"Without an attorney to assist victims of domestic violence," said a representative from an advocacy group in a May 21 Charleston Gazette article, "[they] could lose custody of their kids, could lose possession of their homes. They could be forced to stay in a violent relationship."
Governor Manchin's office responded with a May 22 press release calling the concerns "premature," as the proposal was a draft and had not received his final approval. The release notes that the governor secured a funding increase for the services in the last fiscal year, and that he would not cut funding in the upcoming one.
"We were proud to be able to increase that funding last year and will continue our commitment to assist victims of domestic violence," said Manchin. "This is an important program and I understand the money has been responsibly spent and is helping the victims who need our assistance."
Adrienne Worthy, executive director of Legal Aid of West Virginia, says, "We were pleased that Governor Manchin, who has been a staunch supporter of legal services to domestic violence victims, quickly resolved the budget problem. By providing attorney assistance with safety and self-sufficiency issues, this program will continue to be a legal lifeline for victims and their children."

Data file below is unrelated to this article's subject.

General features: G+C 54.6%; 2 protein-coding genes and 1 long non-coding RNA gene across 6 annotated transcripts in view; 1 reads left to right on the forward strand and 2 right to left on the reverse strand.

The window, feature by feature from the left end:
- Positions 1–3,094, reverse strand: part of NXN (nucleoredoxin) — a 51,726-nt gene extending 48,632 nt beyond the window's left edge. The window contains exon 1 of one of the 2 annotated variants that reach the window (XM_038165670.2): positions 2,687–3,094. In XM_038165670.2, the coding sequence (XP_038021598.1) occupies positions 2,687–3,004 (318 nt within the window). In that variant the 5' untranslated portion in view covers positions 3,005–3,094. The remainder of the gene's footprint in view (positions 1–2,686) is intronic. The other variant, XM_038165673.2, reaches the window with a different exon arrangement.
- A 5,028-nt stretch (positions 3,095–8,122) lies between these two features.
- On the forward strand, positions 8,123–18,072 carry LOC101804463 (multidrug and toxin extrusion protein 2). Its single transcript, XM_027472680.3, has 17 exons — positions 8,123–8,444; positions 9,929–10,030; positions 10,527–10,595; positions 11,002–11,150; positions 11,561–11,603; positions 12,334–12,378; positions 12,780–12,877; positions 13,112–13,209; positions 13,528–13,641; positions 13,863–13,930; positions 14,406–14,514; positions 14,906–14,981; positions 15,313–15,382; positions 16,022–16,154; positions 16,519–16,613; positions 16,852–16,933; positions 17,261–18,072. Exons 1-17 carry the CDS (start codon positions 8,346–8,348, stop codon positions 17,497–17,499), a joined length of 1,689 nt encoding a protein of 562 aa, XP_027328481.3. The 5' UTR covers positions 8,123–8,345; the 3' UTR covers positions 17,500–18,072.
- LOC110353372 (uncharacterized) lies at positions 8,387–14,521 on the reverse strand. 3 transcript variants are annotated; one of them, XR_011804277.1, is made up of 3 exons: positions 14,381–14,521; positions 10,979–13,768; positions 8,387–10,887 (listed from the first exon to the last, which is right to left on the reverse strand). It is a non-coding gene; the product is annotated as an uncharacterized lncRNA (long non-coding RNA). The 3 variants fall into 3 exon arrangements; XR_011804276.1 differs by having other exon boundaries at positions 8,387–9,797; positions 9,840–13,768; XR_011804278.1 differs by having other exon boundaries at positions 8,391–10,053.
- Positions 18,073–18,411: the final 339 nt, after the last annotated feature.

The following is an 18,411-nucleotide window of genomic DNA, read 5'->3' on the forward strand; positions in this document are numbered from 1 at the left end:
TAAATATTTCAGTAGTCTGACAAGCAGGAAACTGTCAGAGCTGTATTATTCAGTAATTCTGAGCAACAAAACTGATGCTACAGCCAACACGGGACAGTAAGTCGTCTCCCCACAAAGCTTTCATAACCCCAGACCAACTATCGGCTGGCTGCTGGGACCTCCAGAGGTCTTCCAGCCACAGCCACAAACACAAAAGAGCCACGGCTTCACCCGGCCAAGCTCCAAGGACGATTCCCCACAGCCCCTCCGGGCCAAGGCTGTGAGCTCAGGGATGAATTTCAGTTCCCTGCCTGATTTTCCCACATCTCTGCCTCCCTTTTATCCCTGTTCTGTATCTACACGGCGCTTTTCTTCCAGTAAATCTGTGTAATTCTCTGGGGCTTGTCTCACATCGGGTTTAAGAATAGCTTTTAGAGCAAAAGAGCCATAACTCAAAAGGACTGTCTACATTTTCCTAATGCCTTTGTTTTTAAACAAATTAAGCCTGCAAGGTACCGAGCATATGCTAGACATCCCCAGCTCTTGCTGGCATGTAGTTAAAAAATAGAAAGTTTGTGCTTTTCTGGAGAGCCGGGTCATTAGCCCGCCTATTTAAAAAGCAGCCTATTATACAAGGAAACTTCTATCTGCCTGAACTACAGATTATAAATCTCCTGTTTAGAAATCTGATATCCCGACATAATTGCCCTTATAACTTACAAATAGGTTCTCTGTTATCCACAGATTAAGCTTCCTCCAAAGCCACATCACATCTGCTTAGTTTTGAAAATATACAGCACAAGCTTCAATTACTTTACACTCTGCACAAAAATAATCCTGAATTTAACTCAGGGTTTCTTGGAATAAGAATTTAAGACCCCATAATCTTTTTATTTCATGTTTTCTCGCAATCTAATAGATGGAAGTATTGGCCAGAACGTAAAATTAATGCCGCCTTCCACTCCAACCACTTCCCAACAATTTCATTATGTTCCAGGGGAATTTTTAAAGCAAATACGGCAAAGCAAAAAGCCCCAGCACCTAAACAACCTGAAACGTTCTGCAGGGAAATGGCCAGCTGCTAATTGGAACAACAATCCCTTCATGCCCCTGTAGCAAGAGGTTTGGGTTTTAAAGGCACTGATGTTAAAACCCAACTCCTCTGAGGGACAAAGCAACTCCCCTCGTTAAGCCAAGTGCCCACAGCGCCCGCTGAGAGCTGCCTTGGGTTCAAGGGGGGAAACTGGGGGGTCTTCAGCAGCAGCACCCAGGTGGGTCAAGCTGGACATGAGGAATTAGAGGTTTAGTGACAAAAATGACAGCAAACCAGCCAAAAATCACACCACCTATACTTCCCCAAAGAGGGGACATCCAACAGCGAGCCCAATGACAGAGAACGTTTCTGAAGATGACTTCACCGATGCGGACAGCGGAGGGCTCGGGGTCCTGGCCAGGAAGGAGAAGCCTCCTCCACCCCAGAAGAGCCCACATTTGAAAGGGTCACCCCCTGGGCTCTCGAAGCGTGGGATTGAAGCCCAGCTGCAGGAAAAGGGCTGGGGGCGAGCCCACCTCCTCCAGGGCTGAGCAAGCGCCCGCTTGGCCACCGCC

The Georgia Legal Services Program and the Montana Legal Services Association were featured in a May 30 Wall Street Journal article on the issue of illegal income garnishments by debt collectors and banks. The article, "Closing the Benefits Loophole," by Ellen E. Schultz, discusses how banks, at the behest of debt collectors, will freeze customer accounts containing funds-including veterans' benefits, Social Security income, stimulus funds, children's survivor benefits-that are supposed to be off-limits to debt collectors. The problem, according to the article, is that federal law does not say how the funds are supposed to be protected.
The article describes how Georgia Legal Services is representing an elderly, disabled couple-living entirely off Social Security-whose bank froze their accounts at the request of a collections agency that was pursuing a debt from the mid-90s. According to the article, the couple learned from a TV news program that their Social Security income was supposed to be exempt and contacted the legal aid program, who sued the bank for violating the law.